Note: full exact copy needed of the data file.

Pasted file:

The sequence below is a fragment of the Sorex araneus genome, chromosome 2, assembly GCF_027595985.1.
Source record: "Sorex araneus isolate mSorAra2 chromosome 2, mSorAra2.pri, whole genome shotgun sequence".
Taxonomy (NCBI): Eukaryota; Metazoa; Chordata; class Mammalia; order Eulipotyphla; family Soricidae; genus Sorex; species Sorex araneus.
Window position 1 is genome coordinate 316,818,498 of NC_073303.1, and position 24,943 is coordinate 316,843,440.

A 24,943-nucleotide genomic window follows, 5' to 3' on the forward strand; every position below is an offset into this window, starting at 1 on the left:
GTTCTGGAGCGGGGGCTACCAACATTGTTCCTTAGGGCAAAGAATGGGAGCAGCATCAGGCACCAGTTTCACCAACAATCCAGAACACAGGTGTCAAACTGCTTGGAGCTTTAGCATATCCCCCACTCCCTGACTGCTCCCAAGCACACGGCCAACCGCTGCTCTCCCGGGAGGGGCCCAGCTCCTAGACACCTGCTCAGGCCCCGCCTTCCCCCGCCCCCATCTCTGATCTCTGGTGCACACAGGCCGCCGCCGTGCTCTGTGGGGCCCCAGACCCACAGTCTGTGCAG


The sequence below is a fragment of the Sorex araneus genome, chromosome 2, assembly GCF_027595985.1.
Source record: "Sorex araneus isolate mSorAra2 chromosome 2, mSorAra2.pri, whole genome shotgun sequence".
Taxonomy (NCBI): Eukaryota; Metazoa; Chordata; class Mammalia; order Eulipotyphla; family Soricidae; genus Sorex; species Sorex araneus.
Window position 1 is genome coordinate 316,818,498 of NC_073303.1, and position 24,943 is coordinate 316,843,440.

A 24,943-nucleotide genomic window follows, 5' to 3' on the forward strand; every position below is an offset into this window, starting at 1 on the left:
GTTCTGGAGCGGGGGCTACCAACATTGTTCCTTAGGGCAAAGAATGGGAGCAGCATCAGGCACCAGTTTCACCAACAATCCAGAACACAGGTGTCAAACTGCTTGGAGCTTTAGCATATCCCCCACTCCCTGACTGCTCCCAAGCACACGGCCAACCGCTGCTCTCCCGGGAGGGGCCCAGCTCCTAGACACCTGCTCAGGCCCCGCCTTCCCCCGCCCCCATCTCTGATCTCTGGTGCACACAGGCCGCCGCCGTGCTCTGTGGGGCCCCAGACCCACAGTCTGTGCAG